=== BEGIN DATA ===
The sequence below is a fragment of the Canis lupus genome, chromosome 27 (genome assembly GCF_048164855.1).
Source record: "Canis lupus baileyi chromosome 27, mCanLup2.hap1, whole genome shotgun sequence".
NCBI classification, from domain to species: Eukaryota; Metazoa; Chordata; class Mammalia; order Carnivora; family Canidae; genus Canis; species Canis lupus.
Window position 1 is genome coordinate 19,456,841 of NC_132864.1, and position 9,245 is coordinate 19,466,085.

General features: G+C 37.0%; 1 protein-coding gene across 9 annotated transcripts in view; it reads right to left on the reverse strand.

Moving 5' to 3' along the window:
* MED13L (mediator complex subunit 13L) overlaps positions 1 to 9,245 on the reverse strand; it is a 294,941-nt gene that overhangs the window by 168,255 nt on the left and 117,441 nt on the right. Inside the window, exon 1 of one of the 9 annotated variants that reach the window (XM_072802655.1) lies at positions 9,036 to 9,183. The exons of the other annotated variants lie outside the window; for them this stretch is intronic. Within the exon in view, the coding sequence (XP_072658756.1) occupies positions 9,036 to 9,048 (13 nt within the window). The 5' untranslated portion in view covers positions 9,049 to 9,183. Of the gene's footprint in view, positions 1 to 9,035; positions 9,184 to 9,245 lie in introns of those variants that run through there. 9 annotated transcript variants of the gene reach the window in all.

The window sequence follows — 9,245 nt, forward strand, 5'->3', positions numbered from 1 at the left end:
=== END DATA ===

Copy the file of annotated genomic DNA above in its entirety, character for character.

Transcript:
The sequence below is a fragment of the Canis lupus genome, chromosome 27 (genome assembly GCF_048164855.1).
Source record: "Canis lupus baileyi chromosome 27, mCanLup2.hap1, whole genome shotgun sequence".
NCBI classification, from domain to species: Eukaryota; Metazoa; Chordata; class Mammalia; order Carnivora; family Canidae; genus Canis; species Canis lupus.
Window position 1 is genome coordinate 19,456,841 of NC_132864.1, and position 9,245 is coordinate 19,466,085.

General features: G+C 37.0%; 1 protein-coding gene across 9 annotated transcripts in view; it reads right to left on the reverse strand.

Moving 5' to 3' along the window:
* MED13L (mediator complex subunit 13L) overlaps positions 1 to 9,245 on the reverse strand; it is a 294,941-nt gene that overhangs the window by 168,255 nt on the left and 117,441 nt on the right. Inside the window, exon 1 of one of the 9 annotated variants that reach the window (XM_072802655.1) lies at positions 9,036 to 9,183. The exons of the other annotated variants lie outside the window; for them this stretch is intronic. Within the exon in view, the coding sequence (XP_072658756.1) occupies positions 9,036 to 9,048 (13 nt within the window). The 5' untranslated portion in view covers positions 9,049 to 9,183. Of the gene's footprint in view, positions 1 to 9,035; positions 9,184 to 9,245 lie in introns of those variants that run through there. 9 annotated transcript variants of the gene reach the window in all.

The window sequence follows — 9,245 nt, forward strand, 5'->3', positions numbered from 1 at the left end: